Lakers coach Phil Jackson said last week that Shaquille O'Neal had come to grips with getting outvoted for the All-Star starting center spot by Houston rookie Yao Ming. ''He understands fully the NBA has put out four forms [of ballots] in Mandarin, Cantonese, Pekingese, and Hong Kong-ese to allow the Chinese voters to vote on the All-Star ballot, which probably skews it a little bit,'' said Jackson. Tim Brown of the Los Angeles Times was quick to note that only Mandarin and Cantonese are languages. Pekingese is a breed of dog (and Peking has long since been renamed Beijing). Hong Kong was a British colony until 1997 and most of its residents are natives of China who speak either Mandarin or Cantonese.

A night of firsts

The Clippers' 96-89 victory in Utah on Wednesday was a milestone. They had never won in the Delta Center and had suffered 26 straight setbacks in Salt Lake City dating back to April 18, 1989. (They have had nine coaches in that span while Utah has had one.) The win also snapped a 15-game overall losing streak to Utah. That same night in San Antonio, the Grizzlies ended six years of frustration with a 98-93 win over the Spurs. They had lost 21 straight to San Antonio dating to Feb. 12, 1997. Pau Gasol didn't see it as a big deal. ''I only lost six times to this team,'' he shrugged.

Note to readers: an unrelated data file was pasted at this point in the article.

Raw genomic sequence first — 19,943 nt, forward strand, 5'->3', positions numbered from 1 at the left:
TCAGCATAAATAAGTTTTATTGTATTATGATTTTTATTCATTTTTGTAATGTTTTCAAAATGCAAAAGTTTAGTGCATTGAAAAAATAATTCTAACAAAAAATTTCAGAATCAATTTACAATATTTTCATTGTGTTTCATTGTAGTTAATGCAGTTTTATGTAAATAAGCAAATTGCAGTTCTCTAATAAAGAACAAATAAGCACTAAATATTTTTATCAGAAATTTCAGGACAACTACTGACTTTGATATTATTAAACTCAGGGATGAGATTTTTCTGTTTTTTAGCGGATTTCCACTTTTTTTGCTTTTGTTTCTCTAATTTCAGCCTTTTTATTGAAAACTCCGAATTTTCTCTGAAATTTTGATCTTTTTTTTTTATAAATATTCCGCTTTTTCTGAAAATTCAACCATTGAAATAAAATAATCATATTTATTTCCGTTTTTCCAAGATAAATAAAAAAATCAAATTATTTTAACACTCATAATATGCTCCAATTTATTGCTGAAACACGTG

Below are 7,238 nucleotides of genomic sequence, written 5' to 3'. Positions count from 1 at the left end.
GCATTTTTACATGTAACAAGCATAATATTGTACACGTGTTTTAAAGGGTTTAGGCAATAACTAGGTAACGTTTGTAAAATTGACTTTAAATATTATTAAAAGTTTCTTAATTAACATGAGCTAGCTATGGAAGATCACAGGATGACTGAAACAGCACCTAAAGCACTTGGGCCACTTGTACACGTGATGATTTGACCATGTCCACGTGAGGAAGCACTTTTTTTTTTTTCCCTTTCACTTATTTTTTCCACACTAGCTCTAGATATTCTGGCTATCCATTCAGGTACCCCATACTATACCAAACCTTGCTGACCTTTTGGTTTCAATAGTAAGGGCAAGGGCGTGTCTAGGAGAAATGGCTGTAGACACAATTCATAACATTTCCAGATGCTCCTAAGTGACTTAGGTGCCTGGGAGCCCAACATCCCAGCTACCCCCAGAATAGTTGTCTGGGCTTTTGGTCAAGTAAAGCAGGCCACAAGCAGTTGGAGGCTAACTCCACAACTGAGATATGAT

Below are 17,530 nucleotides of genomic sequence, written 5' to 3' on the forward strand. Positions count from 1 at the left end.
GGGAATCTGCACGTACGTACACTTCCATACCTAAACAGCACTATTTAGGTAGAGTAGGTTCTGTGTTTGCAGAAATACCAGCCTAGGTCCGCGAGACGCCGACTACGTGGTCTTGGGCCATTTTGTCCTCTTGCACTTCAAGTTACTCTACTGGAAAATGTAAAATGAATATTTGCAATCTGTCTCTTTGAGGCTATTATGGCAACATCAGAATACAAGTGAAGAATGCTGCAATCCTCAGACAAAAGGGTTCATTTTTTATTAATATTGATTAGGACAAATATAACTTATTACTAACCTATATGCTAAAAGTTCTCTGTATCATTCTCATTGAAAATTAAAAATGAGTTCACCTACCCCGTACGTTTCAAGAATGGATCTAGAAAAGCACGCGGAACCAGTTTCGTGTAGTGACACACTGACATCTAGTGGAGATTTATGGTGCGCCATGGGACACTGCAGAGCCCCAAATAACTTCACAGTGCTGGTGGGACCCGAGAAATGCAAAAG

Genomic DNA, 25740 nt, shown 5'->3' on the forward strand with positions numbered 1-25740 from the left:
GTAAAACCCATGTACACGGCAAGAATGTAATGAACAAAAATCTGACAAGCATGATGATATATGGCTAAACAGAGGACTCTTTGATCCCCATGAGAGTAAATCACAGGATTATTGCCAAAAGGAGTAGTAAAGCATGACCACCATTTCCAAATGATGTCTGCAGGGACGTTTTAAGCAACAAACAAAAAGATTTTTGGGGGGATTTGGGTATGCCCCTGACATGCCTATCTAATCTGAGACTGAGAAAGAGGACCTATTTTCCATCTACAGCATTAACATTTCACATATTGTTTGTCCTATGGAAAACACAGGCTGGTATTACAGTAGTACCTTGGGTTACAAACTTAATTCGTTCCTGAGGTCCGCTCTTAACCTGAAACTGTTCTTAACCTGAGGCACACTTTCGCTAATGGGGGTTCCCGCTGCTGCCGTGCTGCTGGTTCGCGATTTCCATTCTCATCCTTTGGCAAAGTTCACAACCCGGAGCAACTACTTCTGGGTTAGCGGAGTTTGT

01-28-2003, 10:45 AM
good comedy

Big Boy Laroux
01-28-2003, 11:21 AM
oh, man. that is priceless.

01-28-2003, 01:07 PM
Donald Sterling = Chauncey Gardner?

01-28-2003, 01:18 PM
Donald Sterling = Sargent Schultz.

01-28-2003, 01:32 PM

Big Boy Laroux
01-28-2003, 02:09 PM
seriously, kiki... no kidding. "i like to watch"

how did sterling get his money anyway?

01-28-2003, 02:28 PM
<< how did sterling get his money anyway? >>

Donald Sterling: I'm not sure. My money people took care of that.